• อังกฤษ

  • Buffaloes;Bubalus bubalis;Buffalo production;Integrated farming systems;Meat;Milk;Methane production;Methane emission;Nutritional manipulation;Rumen fermentation;Global warming;Thailand

  • Buffalo (Bubalus bubalis), the long-time ruminant animal contributing to the integrated farming systems, as a source of draft power, transportation, on-farm manure, meat, milk and livelihood of the farmers. The increase in meat consumption is quite dramatic, due to the linearly increase in the world population especially in the developing countries. As buffaloes have been raised by the rural farmers, well-adapted to harsh environment and are capable of utilizing low quality roughages especially the agricultural crop-residues and by-products, hence their potential are therefore remarkable in terms of meat and milk production using locally available feed resources. Furthermore, the quality of buffalo meat has been found high in iron and conjugated linoleic acid (CLA), which are essential for good health. Global warming has been attributed by various sources including animal agriculture. Rumen fermentation can be manipulated by many ways in order to increase fermentation efficiency and to mitigate methane production. Although the world buffalo population has been slightly increasing, their vital role are accountable for the demand of meat and milk. Manipulation of the rumen in reducing methane using chemicals, feed additives, roughage and concentrate utilization, use of plants containing secondary compound, oils have been reported. However, among many approaches, nutritional manipulation by using feeding management and especially the use of plant extracts or plant containing secondary compounds (condensed tannins and saponins) have been receiving more attention and most promising. At the current stage, more research concerning this hot issue with the role of livestock on global warming warrants further research undertakings. It is therefore highly recommended for those engage in buffalo production to do more research and to expand the world buffalo production in order to meet the increasing demand of meat and milk. In addition, infrastructure and human resources development require indicate and continuous implementation as well as higher input contribution.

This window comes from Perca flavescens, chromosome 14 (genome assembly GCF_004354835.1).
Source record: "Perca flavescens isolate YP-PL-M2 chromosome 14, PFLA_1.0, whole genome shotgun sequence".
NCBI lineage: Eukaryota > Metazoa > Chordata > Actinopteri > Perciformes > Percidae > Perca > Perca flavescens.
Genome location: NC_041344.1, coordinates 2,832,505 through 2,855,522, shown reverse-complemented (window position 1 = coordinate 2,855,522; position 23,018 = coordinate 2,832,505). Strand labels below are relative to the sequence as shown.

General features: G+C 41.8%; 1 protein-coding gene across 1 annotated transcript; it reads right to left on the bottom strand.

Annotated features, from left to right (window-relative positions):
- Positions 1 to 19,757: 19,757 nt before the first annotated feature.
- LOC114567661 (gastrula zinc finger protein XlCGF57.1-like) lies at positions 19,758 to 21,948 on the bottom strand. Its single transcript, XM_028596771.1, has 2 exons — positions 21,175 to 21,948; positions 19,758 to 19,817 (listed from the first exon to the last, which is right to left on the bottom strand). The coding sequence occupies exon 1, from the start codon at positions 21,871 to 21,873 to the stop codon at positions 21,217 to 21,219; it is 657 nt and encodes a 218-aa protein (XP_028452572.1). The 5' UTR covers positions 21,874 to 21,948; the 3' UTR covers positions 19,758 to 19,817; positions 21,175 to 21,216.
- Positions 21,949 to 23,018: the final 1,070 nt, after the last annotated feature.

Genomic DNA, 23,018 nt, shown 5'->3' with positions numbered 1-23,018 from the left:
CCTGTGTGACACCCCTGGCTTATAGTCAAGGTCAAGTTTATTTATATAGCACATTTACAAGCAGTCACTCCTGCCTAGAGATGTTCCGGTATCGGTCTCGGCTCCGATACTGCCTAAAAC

• [1] Metha Wanapat (Khon Kaen University, Khon Kaen (Thailand). Faculty of Agriculture. Department of Animal Science. Tropical Feed Resources Research and Development Center (TROFREC))
    [2] Kang Sungchhang (Khon Kaen University, Khon Kaen (Thailand). Faculty of Agriculture. Department of Animal Science. Tropical Feed Resources Research and Development Center (TROFREC))

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Metha Wanapat and Kang Sungchhang. (2013). World buffalo production: challenges in meat and milk production, and mitigation of methane emission.  Buffalo Bulletin (Thailand), 32 (Special Issue 1) ,1-21


Metha Wanapat and Kang Sungchhang. "World buffalo production: challenges in meat and milk production, and mitigation of methane emission" Buffalo Bulletin (Thailand), 32, 2013, 1-21.

Metha Wanapat and Kang Sungchhang. (2013). World buffalo production: challenges in meat and milk production, and mitigation of methane emission.  Buffalo Bulletin (Thailand), 32 (Special Issue 1) ,1-21